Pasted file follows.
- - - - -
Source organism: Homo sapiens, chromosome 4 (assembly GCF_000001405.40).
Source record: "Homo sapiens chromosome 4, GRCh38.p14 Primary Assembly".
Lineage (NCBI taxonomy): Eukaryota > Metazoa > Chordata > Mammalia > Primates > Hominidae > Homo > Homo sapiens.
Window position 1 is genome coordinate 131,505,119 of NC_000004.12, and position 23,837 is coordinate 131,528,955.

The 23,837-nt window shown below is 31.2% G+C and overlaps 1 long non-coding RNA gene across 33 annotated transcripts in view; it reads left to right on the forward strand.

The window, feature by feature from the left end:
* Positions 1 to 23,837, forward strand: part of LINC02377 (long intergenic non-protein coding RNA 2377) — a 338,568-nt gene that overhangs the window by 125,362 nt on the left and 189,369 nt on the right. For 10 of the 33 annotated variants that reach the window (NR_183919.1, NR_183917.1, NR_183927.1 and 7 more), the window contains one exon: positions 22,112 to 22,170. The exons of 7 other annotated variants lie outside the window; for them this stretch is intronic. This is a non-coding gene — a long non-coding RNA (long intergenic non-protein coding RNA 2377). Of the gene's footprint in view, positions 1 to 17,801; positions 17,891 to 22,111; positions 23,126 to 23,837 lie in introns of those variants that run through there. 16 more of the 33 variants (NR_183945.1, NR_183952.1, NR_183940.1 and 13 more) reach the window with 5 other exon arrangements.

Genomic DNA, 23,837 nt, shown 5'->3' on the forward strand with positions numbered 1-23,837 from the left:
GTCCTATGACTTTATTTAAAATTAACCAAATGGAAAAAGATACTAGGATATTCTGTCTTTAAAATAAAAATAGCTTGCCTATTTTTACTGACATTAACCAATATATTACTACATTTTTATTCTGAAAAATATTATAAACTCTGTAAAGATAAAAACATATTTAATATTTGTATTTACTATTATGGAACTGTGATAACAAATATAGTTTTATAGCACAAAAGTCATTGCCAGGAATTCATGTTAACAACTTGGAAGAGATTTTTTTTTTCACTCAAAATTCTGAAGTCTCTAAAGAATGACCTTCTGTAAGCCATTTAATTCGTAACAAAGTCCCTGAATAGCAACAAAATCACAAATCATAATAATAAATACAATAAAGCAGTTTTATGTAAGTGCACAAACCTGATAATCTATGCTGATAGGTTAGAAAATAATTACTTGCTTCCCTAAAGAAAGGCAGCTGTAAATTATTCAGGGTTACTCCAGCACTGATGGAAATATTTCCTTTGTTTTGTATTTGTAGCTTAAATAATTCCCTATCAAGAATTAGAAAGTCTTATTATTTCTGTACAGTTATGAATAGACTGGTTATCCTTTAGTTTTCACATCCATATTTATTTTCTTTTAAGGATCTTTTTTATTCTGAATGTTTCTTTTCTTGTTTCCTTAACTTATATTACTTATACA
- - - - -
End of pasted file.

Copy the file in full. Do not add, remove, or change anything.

Source organism: Homo sapiens, chromosome 4 (assembly GCF_000001405.40).
Source record: "Homo sapiens chromosome 4, GRCh38.p14 Primary Assembly".
Lineage (NCBI taxonomy): Eukaryota > Metazoa > Chordata > Mammalia > Primates > Hominidae > Homo > Homo sapiens.
Window position 1 is genome coordinate 131,505,119 of NC_000004.12, and position 23,837 is coordinate 131,528,955.

The 23,837-nt window shown below is 31.2% G+C and overlaps 1 long non-coding RNA gene across 33 annotated transcripts in view; it reads left to right on the forward strand.

The window, feature by feature from the left end:
* Positions 1 to 23,837, forward strand: part of LINC02377 (long intergenic non-protein coding RNA 2377) — a 338,568-nt gene that overhangs the window by 125,362 nt on the left and 189,369 nt on the right. For 10 of the 33 annotated variants that reach the window (NR_183919.1, NR_183917.1, NR_183927.1 and 7 more), the window contains one exon: positions 22,112 to 22,170. The exons of 7 other annotated variants lie outside the window; for them this stretch is intronic. This is a non-coding gene — a long non-coding RNA (long intergenic non-protein coding RNA 2377). Of the gene's footprint in view, positions 1 to 17,801; positions 17,891 to 22,111; positions 23,126 to 23,837 lie in introns of those variants that run through there. 16 more of the 33 variants (NR_183945.1, NR_183952.1, NR_183940.1 and 13 more) reach the window with 5 other exon arrangements.

Genomic DNA, 23,837 nt, shown 5'->3' on the forward strand with positions numbered 1-23,837 from the left:
GTCCTATGACTTTATTTAAAATTAACCAAATGGAAAAAGATACTAGGATATTCTGTCTTTAAAATAAAAATAGCTTGCCTATTTTTACTGACATTAACCAATATATTACTACATTTTTATTCTGAAAAATATTATAAACTCTGTAAAGATAAAAACATATTTAATATTTGTATTTACTATTATGGAACTGTGATAACAAATATAGTTTTATAGCACAAAAGTCATTGCCAGGAATTCATGTTAACAACTTGGAAGAGATTTTTTTTTTCACTCAAAATTCTGAAGTCTCTAAAGAATGACCTTCTGTAAGCCATTTAATTCGTAACAAAGTCCCTGAATAGCAACAAAATCACAAATCATAATAATAAATACAATAAAGCAGTTTTATGTAAGTGCACAAACCTGATAATCTATGCTGATAGGTTAGAAAATAATTACTTGCTTCCCTAAAGAAAGGCAGCTGTAAATTATTCAGGGTTACTCCAGCACTGATGGAAATATTTCCTTTGTTTTGTATTTGTAGCTTAAATAATTCCCTATCAAGAATTAGAAAGTCTTATTATTTCTGTACAGTTATGAATAGACTGGTTATCCTTTAGTTTTCACATCCATATTTATTTTCTTTTAAGGATCTTTTTTATTCTGAATGTTTCTTTTCTTGTTTCCTTAACTTATATTACTTATACA